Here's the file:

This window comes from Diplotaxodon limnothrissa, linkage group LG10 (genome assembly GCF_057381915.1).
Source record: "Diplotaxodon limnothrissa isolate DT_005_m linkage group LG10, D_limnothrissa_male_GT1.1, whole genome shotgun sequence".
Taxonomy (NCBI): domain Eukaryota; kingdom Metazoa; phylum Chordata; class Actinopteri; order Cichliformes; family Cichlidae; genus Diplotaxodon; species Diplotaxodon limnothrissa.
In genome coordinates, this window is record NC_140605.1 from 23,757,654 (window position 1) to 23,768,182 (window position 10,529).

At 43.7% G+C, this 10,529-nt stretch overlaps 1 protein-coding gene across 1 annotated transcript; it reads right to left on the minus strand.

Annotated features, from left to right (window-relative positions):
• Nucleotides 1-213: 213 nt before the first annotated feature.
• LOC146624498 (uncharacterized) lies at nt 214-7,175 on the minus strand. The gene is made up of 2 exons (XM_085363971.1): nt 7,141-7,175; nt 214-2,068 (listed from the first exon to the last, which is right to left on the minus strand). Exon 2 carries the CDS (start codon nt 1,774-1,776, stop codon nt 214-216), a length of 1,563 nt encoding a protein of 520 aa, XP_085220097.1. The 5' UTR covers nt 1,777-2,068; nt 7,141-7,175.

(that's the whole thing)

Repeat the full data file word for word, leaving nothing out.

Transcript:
This window comes from Diplotaxodon limnothrissa, linkage group LG10 (genome assembly GCF_057381915.1).
Source record: "Diplotaxodon limnothrissa isolate DT_005_m linkage group LG10, D_limnothrissa_male_GT1.1, whole genome shotgun sequence".
Taxonomy (NCBI): domain Eukaryota; kingdom Metazoa; phylum Chordata; class Actinopteri; order Cichliformes; family Cichlidae; genus Diplotaxodon; species Diplotaxodon limnothrissa.
In genome coordinates, this window is record NC_140605.1 from 23,757,654 (window position 1) to 23,768,182 (window position 10,529).

At 43.7% G+C, this 10,529-nt stretch overlaps 1 protein-coding gene across 1 annotated transcript; it reads right to left on the minus strand.

Annotated features, from left to right (window-relative positions):
• Nucleotides 1-213: 213 nt before the first annotated feature.
• LOC146624498 (uncharacterized) lies at nt 214-7,175 on the minus strand. The gene is made up of 2 exons (XM_085363971.1): nt 7,141-7,175; nt 214-2,068 (listed from the first exon to the last, which is right to left on the minus strand). Exon 2 carries the CDS (start codon nt 1,774-1,776, stop codon nt 214-216), a length of 1,563 nt encoding a protein of 520 aa, XP_085220097.1. The 5' UTR covers nt 1,777-2,068; nt 7,141-7,175.